consider myself a somewhat fit person. I try to do yoga at least once a week. I bike to school. I force-feed myself smoothies (I’ve almost convinced myself that I like them). I also think I’m a fairly confident person. The mental image I hold of myself is, if anything, a little too gracious.
Damn girl, you’re looking fine today!
That being said, after unwillingly encountering photo after photo of perfectly photoshopped women day after day, sometimes I start feeling pretty freaking ugly.
This feeling of inadequacy, directly linked to viewing altered images, makes a lot of people wish there was a wider representation of body types in the media. We want to see people who look like us on TV and in magazines. And we want to see those people presented as attractive, not merely as comic relief or as a foil to the attractive characters. Continue reading
Posted in celebrity, feminism, media, sex
Tagged axe, beauty, body, books, breasts, complain, Culture, dove, good looking, Hollywood, Keira Knightley, King Arthur, Lorde, magazines, make-up, Men, norm, photos, photoshop, pin-up, problematic, Real Beauty, runway model, sexy, topless, true beauty, Tumblr, TV, unrealistic standards, Women's bodies are a battleground
As anyone who has been on the internet since Wednesday night probably knows, the Avengers: Age of Ultron trailer has been released online. As a person who has professed his enthusiasm for comic books time and time again let me say to all of you, right now-
-my mind and body are ready.
Let me follow that up by asserting that I plan on doing ever single thing within my power to not look at another trailer before I watch the full-length film next May. I repeat, I will not be watching any new trailers that are released. Continue reading
Posted in advertisement, advertising, comics, film, internet, literature
Tagged article, Avengers: Age of Ultron, books, breakdown, clip, expectation, experience, film, footage, fresh, Gone Girl, Hulkbuster, internet, leaked, Lost Boy Lost Girl, Quicksilver, scene, shot-by-shot, spoilers, trailer, Ultron
The book in question, the eighth by Gabrielle Zevin, an author more known for her YA [young adult] fare, is one that I have altogether too many thoughts about. I’m choosing not to dub this post a review proper, as it’s really a slightly more cohesive version of one of the stream of consciousness responses to books/films/etc. that blogger/writer J. Caleb Mozzocco is so fond of doing.
In order to make this easier for all of you to read, and with no offence whatsoever meant to Mozzocco [whose writing I enjoy quite a bit] I have boiled down this post to the three primary thoughts I was left with once I’d closed the book.
To be upfront with everyone I also want to state, before starting, that I enjoyed reading this novel and while this will definitely make more sense having read it, I hope to have written it in such a way that doesn’t spoil anything and piques your interest enough to pick it up. Continue reading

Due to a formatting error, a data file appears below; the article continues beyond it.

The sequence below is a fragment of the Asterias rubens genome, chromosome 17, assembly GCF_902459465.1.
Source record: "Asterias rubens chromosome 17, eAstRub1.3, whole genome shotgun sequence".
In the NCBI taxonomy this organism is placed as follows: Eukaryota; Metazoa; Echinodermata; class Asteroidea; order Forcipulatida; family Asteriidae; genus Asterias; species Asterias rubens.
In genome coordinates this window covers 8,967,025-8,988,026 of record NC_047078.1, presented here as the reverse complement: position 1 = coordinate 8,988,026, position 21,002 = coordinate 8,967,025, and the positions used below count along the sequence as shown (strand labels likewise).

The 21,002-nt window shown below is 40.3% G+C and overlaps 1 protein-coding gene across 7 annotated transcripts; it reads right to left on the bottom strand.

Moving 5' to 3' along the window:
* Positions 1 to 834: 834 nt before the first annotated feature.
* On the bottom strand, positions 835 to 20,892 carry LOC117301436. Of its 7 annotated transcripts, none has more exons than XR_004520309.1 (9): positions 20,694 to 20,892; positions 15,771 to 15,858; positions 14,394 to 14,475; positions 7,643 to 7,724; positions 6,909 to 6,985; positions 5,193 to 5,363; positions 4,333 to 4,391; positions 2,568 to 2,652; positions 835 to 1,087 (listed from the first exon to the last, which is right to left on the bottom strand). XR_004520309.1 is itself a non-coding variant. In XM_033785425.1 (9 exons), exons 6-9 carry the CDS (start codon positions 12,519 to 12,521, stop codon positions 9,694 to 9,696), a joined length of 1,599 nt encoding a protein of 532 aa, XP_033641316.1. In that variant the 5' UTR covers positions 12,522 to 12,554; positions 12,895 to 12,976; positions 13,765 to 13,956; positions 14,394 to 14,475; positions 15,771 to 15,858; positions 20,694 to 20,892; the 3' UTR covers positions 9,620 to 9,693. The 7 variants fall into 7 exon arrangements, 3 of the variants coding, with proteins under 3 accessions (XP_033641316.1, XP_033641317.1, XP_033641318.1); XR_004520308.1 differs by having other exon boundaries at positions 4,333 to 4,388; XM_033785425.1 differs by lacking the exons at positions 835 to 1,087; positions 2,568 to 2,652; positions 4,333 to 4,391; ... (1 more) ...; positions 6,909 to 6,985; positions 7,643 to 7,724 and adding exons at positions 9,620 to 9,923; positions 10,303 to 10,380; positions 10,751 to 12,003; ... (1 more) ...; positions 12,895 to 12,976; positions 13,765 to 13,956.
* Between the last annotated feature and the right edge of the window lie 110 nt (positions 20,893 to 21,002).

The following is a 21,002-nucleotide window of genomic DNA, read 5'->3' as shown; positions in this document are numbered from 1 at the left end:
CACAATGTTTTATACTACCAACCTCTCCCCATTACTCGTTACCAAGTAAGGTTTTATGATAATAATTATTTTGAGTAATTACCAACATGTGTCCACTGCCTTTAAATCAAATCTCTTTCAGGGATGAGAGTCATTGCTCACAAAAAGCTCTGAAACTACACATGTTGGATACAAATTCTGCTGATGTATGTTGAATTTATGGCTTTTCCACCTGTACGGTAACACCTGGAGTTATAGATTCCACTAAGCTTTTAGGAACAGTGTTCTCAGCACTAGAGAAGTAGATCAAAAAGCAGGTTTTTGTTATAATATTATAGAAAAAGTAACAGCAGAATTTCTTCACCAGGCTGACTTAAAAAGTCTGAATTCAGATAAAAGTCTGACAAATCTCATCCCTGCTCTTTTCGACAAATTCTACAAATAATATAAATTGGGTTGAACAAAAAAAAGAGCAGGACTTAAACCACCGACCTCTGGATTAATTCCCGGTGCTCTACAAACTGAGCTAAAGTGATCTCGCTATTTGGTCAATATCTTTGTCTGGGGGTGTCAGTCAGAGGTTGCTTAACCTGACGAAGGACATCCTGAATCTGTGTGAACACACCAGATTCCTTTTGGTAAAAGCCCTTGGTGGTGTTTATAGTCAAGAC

Posted in bizarreness, literature, race, review, writing
Tagged Amelia Loman, beneficial, biracial, books, character, cute, Gabrielle Zevin, Indian, literature, manic pixie dream girl, microaggression, not a review, quaint, quirky, race, reaction, reading, response, review, The Storied Life of A. J. Fikry, Trope, writing
I’ve read all four Twilight books. Would have checked out Midnight Sun, a retelling of the first novel from Edward’s perspective, but a copy was leaked online and Meyers never ended up releasing it. My plan is to read a minimum of 52 books this year, and my hope is that 50 Shades of Grey makes it onto that list somewhere.
No, I’m not a middle-aged suburban mom who’s been catfishing you all these past two to three years. All of that was just a little background to set up today’s topic, which is our right to write about, well, anything. Continue reading
Posted in art, film, internet, literature, media, television, writing
Tagged books, experience, expert, Harry Potter, Huffington Post, ivory tower, J. K. Rowling, judgement, judging, Lynn Shepherd, movies, never read a word, opinions, review, see for yourself, TV, twilight, write off, writing
As I’ve already mentioned in a previous post, I’m back in school, so I feel like it’s my duty to share some awesome learning with you. After the piracy debate broke out between Evan and Gordon a little while back I settled on the perfect topic: how piracy saved American literature. Or, as we have been learning in my Canadian Literature class, how British Imperialism screwed over early Canadian writers. Quick, name 5 great Canadian writers! If you are anything like me you probably weren’t able to think up more than one or two. There are a lot more than that, by the way, you just have to look a little harder… and not necessarily in Canada.
To my everlasting shame as a Canadian, Margaret Atwood was actually the only author I could think of when asked this question.
Posted in America, Canada, Fame Day, literature, writing
Tagged Alice Munro, American Revolution, books, Britain, Canada, Canadian Loyalists, Colonies, Colony, Common Wealth, England, Fitzgerald, Hemingway, literature, Margaret Atwood, Nobel Prize for Literature, piracy, Piracy of British Books, plageurism, Poe, Post-Colonial, Royalties, Sara Jeannette Duncan, Steinbeck, The Clockmaker, Twain, writing